We had a dessert contest, several lectures, an all-night whole-hog roast, many meals together, yard games, and a variety show! The theme of the lectures was "Worship" and I feel like we barely scratched the surface of how much there is to learn about it! The more I learn of these things, the more I realize just how awesome God is. As it should be, I suppose.
We took a break from Romans yesterday (yes, I realized I never blogged last week's church outfit or the week before. I'm going to try to get to that after this deadline is done-- I looooved the colors of them!) to continue learning about worship. So excited to share with you what I learned. Our text was Psalm 95.
Psalm 95 shows us the two responses, or attitudes towards the Lord that we should have as we come before the Lord to worship Him at church. We call them responses because God is calling His people to worship and we respond to that call. Verses 1-5 show us the response:
Oh come, let us sing to the Lord!
Let us shout joyfully to the Rock of our salvation.
Let us come before His presence with thanksgiving;
Let us shout joyfully to Him with psalms.
For the Lord is the great God,
And the great King above all gods.
In His hand are the deep places of the earth;
The heights of the hills are His also.
The sea is His, for He made it;
And His hands formed the dry land.
1) Rejoicing exuberance. In these verses, the words "sing" and "shout" are the same word in the Hebrew. The translators tried to get the reality of what the word means across by translating it in two ways. It means a ringing, shouting, cry! To make a loud, qualified noise (aka not the loud noise of a machine) with joyfulness and deliberateness. It's the word God used when he told the Israelites to shout around the wall of Jericho on the 7th day and when Gideon and his men broke their pots and shouted, "For the sword of the Lord and Gideon!" The psalmist is telling us that this is how we should come to worship.
"Oh come," is a phrase that means to make haste to come. We should make haste and come and want to shout like that! We should be excited to enter this most important time of the week with utter excitement and vigor!
The second attitude we should have towards the great King above all gods as we come into His presence is spoken of in verses 6-7:
Oh come, let us worship and bow down;
Let us kneel before the Lord our Maker.
For He is our God,
And we are the people of His pasture,
And the sheep of His hand.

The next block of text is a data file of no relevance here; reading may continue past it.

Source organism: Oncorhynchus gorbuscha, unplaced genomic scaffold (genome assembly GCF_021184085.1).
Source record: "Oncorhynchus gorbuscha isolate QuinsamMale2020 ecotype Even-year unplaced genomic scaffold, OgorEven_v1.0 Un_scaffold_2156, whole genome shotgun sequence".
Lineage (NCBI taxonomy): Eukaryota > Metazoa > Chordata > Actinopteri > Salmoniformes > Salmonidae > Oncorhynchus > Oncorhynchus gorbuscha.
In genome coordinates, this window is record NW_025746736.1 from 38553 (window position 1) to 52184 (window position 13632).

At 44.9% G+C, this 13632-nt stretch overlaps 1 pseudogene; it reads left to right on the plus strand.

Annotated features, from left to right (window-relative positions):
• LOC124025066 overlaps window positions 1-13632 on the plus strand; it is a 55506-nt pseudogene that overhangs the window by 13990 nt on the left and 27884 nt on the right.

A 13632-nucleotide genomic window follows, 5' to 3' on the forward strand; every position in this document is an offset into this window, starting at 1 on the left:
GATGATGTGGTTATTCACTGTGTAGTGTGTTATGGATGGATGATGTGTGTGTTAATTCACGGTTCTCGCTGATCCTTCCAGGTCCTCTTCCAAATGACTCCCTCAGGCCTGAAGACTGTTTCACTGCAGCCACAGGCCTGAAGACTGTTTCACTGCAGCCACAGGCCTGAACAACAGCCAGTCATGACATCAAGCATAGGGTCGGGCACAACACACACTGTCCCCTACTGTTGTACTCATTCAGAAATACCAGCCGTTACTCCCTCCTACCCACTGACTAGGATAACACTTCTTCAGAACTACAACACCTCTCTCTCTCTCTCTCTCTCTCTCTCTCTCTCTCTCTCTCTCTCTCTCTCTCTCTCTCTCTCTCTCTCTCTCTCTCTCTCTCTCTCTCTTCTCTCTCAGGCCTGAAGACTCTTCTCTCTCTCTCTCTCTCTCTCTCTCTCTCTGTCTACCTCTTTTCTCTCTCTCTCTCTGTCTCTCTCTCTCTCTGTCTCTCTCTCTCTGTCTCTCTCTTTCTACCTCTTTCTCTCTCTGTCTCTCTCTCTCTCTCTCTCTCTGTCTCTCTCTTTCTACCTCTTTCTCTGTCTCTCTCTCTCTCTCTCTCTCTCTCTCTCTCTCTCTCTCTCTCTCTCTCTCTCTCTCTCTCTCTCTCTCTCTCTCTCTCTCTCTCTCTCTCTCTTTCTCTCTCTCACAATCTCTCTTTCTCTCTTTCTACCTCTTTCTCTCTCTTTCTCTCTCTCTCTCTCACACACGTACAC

2) Humble adoration. Let us worship and bow down in reverence. This may seem contradictory to our first attitude, but these responses are not either/or, but both/and. Verse 6 says worship means to bow down to our superior. What's going on in the mind of the inferior as he humbles himself? This is a term of action and posture. Solomon prayed on his knees at the dedication of the temple. The priests prayed with hands upraised for the morning and evening sacrifices. Bodily postures both express and influence the posture of the heart. Exuberant joy and reverent humility are never opposites, but are heart attitudes we ought to have.
Throughout this Psalm, we learn the reason we should come worship the Lord; verses 3, 6, 7, etc, mention that the Lord is a great king, the sovereign God of creation. Why are we bowing? Because He is our Maker and He deserves our worship just by who He is. Lest we are intimidated by our great God, verse 7 reminds us that He is our caring Shepherd and we have a very personal relationship with this King we are here to worship.
So far, this Psalm has been very upbeat and comforting. Lest we grow soft, the Psalmist finishes with a warning about having a non-worshipful spirit:
Today, if you will hear His voice:
“Do not harden your hearts, as in the rebellion,
As in the day of trial in the wilderness,
When your fathers tested Me;
They tried Me, though they saw My work.
For forty years I was grieved with that generation,
And said, ‘It is a people who go astray in their hearts,
And they do not know My ways.’
So I swore in My wrath,
‘They shall not enter My rest.’”
"Do not harden your hearts." This is a command, a prohibition. We need to be warned about what the opposite of worship is: a hard heart. What is that exactly? The psalmist references events that unfolded at Maribah, when His people complained, worshiped their own idols, and were hardened towards the things that excite God. What does this look like for us who are not wandering in the desert looking for water? Do we come to worship with humble adoration or do we feel like, "Well, I went to church this week, God owes me now"? Complaining is not worship.
I was personally convicted over the weekend that often my posture is, "I need worship today. I need fed!" which, although it's true and worship is a means of grace to us and does nourish me, it can be too self-centered. I need it. You've heard me say that before here. Maybe more so I should be going to church to give. Give myself, give my heart, give my worship. God owes me nothing. I owe Him everything.
I love the buzz of expectation that makes our church hum on Sunday morning. We are all anticipating our favorite 2 hours of the week, those hours that we meet with God with His people and commune with Him. He is there! And I need to be eager to come with humility, reverence, and an ability to shout because I'm just.so.excited.
Also, isn't this belt awesome? I found it when we were cleaning out my great-aunt and great-grandmother's closet and instantly knew I had to find an outfit for it. I like to give myself little fashion challenges like that to keep me thinking creatively about my wardrobe. It took several months, but I finally found an outfit it worked with. :)
Sweater: Thrift store? $3
Skirt: Made by me: Pattern Butterick 3134: $5?
Hat: Target: $20
Headband: Made by me
Boots: Shoe Carnival: $35
Earrings: Borrowed from sister